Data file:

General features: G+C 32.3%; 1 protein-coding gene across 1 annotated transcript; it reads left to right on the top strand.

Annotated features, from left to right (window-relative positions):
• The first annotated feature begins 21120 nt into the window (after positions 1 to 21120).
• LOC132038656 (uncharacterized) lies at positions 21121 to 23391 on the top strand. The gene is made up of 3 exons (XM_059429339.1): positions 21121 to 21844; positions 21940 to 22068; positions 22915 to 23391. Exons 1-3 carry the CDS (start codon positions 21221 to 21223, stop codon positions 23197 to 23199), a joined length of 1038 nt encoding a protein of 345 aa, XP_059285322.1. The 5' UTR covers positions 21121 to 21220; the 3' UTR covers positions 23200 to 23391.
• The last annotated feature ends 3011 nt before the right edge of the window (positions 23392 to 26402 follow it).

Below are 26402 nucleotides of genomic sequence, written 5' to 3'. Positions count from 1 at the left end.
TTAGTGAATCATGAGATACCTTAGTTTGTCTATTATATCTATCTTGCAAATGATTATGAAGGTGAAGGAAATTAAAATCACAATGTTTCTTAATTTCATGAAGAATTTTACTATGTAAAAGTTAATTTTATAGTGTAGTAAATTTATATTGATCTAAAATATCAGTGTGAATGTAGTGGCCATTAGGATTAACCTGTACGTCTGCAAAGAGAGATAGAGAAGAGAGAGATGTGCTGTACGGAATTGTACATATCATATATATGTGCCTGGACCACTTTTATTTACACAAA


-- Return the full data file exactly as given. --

General features: G+C 32.3%; 1 protein-coding gene across 1 annotated transcript; it reads left to right on the top strand.

Annotated features, from left to right (window-relative positions):
• The first annotated feature begins 21120 nt into the window (after positions 1 to 21120).
• LOC132038656 (uncharacterized) lies at positions 21121 to 23391 on the top strand. The gene is made up of 3 exons (XM_059429339.1): positions 21121 to 21844; positions 21940 to 22068; positions 22915 to 23391. Exons 1-3 carry the CDS (start codon positions 21221 to 21223, stop codon positions 23197 to 23199), a joined length of 1038 nt encoding a protein of 345 aa, XP_059285322.1. The 5' UTR covers positions 21121 to 21220; the 3' UTR covers positions 23200 to 23391.
• The last annotated feature ends 3011 nt before the right edge of the window (positions 23392 to 26402 follow it).

Below are 26402 nucleotides of genomic sequence, written 5' to 3'. Positions count from 1 at the left end.
TTAGTGAATCATGAGATACCTTAGTTTGTCTATTATATCTATCTTGCAAATGATTATGAAGGTGAAGGAAATTAAAATCACAATGTTTCTTAATTTCATGAAGAATTTTACTATGTAAAAGTTAATTTTATAGTGTAGTAAATTTATATTGATCTAAAATATCAGTGTGAATGTAGTGGCCATTAGGATTAACCTGTACGTCTGCAAAGAGAGATAGAGAAGAGAGAGATGTGCTGTACGGAATTGTACATATCATATATATGTGCCTGGACCACTTTTATTTACACAAA